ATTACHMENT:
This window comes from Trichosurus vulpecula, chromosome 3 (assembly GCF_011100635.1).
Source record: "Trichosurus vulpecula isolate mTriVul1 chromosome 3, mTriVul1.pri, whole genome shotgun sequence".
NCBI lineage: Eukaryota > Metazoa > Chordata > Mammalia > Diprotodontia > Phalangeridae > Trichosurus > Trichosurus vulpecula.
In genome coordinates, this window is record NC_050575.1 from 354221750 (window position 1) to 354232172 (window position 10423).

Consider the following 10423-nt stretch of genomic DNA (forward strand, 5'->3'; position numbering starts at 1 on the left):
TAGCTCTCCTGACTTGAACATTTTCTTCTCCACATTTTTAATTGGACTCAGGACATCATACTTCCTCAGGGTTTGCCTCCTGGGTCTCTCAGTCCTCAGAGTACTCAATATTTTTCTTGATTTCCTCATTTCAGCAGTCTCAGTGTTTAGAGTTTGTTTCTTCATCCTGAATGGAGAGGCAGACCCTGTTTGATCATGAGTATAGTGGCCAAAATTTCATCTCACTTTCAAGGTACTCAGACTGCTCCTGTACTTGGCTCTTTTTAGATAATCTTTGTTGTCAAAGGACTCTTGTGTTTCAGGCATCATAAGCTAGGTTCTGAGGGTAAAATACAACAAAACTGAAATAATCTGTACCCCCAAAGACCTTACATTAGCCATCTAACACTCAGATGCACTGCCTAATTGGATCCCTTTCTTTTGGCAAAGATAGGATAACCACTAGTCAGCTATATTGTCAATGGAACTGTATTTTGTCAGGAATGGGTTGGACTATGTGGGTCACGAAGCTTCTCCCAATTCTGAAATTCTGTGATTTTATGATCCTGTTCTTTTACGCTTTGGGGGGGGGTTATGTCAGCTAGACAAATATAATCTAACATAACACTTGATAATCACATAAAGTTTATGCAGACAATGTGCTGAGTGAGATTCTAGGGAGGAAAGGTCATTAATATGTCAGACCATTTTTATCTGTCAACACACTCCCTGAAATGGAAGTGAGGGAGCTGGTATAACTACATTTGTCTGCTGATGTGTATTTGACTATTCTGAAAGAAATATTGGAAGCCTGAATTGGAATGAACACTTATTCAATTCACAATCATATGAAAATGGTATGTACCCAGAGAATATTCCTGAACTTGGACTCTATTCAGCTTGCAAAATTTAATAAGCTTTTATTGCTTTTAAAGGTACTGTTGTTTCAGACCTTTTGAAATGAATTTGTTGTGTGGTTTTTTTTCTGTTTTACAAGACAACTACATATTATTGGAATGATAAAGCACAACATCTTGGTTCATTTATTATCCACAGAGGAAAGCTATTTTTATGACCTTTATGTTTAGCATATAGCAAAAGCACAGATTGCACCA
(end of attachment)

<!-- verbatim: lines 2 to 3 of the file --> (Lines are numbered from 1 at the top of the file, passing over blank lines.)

Source record: "Trichosurus vulpecula isolate mTriVul1 chromosome 3, mTriVul1.pri, whole genome shotgun sequence".
NCBI lineage: Eukaryota > Metazoa > Chordata > Mammalia > Diprotodontia > Phalangeridae > Trichosurus > Trichosurus vulpecula.